Compare any two graphics cards:
GeForce GTX 285 1GB vs Geforce GTX 680
IntroThe GeForce GTX 285 1GB features clock speeds of 648 MHz on the GPU, and 1242 MHz on the 1024 MB of GDDR3 RAM. It features 240 SPUs along with 80 TAUs and 32 Rasterization Operator Units.
Compare those specs to the Geforce GTX 680, which comes with a GPU core clock speed of 1006 MHz, and 2048 MB of GDDR5 memory set to run at 1502 MHz through a 256-bit bus. It also is comprised of 1536 Stream Processors, 128 Texture Address Units, and 32 ROPs.
(No game benchmarks for this combination yet.)
Power Usage and Theoretical Benchmarks
Power Consumption (Max TDP)
In theory, the Geforce GTX 680 will be 21% quicker than the GeForce GTX 285 1GB in general, because of its greater bandwidth. (explain)
Texel RateThe Geforce GTX 680 should be much (about 148%) more effective at texture filtering than the GeForce GTX 285 1GB. (explain)
Pixel RateIf using a high resolution is important to you, then the Geforce GTX 680 is superior to the GeForce GTX 285 1GB, by a large margin. (explain)
Please note that the above 'benchmarks' are all just theoretical - the results were calculated based on the card's specifications, and real-world performance may (and probably will) vary at least a bit.
Please note that the price comparisons are based on search keywords - sometimes it might show cards with very similar names that are not exactly the same as the one chosen in the comparison. We do try to filter out the wrong results as best we can, though.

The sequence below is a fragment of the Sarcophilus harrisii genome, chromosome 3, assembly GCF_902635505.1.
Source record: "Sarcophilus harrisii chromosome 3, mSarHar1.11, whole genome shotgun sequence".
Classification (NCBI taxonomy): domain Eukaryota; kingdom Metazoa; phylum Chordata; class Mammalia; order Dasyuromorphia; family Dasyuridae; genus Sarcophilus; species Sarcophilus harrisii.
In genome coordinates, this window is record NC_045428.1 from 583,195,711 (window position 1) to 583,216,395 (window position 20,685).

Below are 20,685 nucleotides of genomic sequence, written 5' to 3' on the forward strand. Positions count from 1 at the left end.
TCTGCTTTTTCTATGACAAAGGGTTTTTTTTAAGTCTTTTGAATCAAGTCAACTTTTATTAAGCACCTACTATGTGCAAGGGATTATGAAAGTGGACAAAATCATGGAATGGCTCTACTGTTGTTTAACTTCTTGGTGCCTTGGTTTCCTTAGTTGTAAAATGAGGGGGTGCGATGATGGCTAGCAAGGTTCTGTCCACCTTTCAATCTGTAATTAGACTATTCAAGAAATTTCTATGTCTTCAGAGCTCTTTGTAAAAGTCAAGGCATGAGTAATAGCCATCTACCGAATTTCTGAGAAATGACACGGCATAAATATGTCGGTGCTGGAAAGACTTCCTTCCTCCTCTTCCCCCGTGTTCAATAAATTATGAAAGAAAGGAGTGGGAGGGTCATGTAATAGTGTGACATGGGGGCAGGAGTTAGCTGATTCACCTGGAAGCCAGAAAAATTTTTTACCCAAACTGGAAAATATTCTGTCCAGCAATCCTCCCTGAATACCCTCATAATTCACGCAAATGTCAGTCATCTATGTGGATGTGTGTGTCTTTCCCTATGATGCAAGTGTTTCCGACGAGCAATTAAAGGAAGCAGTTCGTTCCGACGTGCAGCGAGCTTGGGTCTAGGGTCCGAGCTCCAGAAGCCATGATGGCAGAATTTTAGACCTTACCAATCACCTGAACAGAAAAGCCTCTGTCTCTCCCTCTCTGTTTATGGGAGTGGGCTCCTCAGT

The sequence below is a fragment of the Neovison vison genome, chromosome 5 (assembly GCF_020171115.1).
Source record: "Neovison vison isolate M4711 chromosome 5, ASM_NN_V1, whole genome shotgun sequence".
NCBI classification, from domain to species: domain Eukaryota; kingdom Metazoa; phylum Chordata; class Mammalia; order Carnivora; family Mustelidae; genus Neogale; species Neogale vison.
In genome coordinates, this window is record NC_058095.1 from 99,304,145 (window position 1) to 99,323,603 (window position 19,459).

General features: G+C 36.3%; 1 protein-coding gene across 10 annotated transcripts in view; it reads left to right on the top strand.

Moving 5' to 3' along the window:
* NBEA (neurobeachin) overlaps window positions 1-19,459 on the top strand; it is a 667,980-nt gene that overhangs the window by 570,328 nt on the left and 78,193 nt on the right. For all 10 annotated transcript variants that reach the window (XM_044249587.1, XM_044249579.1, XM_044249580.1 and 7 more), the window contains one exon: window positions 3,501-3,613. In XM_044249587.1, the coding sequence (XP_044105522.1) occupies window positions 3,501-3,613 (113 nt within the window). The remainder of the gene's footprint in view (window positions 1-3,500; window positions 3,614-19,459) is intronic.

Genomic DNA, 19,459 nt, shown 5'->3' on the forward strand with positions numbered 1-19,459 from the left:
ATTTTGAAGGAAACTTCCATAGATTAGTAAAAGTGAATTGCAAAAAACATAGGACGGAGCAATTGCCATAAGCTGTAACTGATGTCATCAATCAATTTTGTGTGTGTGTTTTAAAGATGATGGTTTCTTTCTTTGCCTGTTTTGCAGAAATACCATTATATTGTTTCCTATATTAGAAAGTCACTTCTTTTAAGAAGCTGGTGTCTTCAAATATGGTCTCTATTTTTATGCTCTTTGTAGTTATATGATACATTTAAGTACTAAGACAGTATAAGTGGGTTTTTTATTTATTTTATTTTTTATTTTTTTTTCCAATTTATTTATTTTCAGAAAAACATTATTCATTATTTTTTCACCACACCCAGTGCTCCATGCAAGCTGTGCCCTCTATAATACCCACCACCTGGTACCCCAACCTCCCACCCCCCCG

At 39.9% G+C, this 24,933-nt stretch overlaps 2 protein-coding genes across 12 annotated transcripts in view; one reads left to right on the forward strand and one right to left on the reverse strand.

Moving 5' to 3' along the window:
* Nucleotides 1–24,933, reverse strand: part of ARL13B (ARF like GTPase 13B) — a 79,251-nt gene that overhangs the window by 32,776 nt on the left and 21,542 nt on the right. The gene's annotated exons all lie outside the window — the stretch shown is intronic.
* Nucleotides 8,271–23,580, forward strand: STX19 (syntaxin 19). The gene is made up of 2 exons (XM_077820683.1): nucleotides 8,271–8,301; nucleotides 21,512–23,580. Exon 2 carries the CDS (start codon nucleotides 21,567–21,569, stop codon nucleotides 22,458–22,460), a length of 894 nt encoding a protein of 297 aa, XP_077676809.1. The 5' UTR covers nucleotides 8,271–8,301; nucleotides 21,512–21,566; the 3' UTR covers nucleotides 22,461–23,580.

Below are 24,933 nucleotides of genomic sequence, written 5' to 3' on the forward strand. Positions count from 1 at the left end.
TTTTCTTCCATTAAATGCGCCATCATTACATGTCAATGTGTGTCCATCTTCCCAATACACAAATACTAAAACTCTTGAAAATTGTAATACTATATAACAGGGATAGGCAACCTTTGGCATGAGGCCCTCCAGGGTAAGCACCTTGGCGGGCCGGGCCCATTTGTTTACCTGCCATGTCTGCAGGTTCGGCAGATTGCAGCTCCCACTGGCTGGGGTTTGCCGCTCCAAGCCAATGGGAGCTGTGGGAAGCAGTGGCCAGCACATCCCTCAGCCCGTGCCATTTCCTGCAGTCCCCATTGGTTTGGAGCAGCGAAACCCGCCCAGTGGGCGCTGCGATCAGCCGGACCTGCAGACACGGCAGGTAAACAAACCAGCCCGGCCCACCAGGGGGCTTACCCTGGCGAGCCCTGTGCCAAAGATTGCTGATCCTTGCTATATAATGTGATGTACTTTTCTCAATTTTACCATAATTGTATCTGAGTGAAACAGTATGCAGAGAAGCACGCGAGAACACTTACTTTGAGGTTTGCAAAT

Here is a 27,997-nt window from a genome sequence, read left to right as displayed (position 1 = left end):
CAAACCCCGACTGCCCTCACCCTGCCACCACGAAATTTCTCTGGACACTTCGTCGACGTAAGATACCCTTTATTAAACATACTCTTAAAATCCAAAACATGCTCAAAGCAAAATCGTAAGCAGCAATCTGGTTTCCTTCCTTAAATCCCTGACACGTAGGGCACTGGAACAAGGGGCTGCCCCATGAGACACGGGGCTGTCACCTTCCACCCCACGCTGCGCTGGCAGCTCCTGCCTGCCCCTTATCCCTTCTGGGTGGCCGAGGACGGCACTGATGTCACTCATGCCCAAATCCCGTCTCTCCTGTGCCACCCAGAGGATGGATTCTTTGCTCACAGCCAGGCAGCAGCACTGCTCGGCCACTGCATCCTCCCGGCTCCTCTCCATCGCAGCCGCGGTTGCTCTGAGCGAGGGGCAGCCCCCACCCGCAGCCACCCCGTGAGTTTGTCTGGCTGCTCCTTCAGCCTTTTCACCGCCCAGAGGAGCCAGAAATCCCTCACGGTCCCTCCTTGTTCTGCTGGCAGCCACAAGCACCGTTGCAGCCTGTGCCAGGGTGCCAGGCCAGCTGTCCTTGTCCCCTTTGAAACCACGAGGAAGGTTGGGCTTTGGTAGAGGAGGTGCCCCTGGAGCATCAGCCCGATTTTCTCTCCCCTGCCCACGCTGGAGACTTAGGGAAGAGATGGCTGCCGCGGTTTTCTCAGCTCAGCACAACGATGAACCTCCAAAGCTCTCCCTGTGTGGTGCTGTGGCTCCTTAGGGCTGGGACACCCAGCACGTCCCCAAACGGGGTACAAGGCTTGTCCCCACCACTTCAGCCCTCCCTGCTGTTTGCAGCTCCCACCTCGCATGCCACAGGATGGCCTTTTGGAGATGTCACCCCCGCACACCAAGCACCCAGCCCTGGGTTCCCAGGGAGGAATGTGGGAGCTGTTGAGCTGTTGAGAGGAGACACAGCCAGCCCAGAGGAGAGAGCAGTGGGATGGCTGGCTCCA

Memory Bandwidth: Bandwidth is the maximum amount of data (counted in MB per second) that can be moved over the external memory interface in a second. It is worked out by multiplying the card's interface width by the speed of its memory. If the card has DDR type memory, it should be multiplied by 2 once again. If DDR5, multiply by 4 instead. The better the bandwidth is, the faster the card will be in general. It especially helps with AA, High Dynamic Range and higher screen resolutions.
Texel Rate: Texel rate is the maximum texture map elements (texels) that can be applied in one second. This figure is calculated by multiplying the total amount of texture units of the card by the core clock speed of the chip. The better this number, the better the graphics card will be at texture filtering (anisotropic filtering - AF). It is measured in millions of texels processed in a second.
Pixel Rate: Pixel rate is the maximum number of pixels that the graphics chip could possibly write to the local memory in a second - measured in millions of pixels per second. Pixel rate is calculated by multiplying the number of ROPs by the clock speed of the card. ROPs (Raster Operations Pipelines - also sometimes called Render Output Units) are responsible for filling the screen with pixels (the image). The actual pixel rate is also dependant on quite a few other factors, especially the memory bandwidth of the card - the lower the bandwidth is, the lower the potential to reach the max fill rate.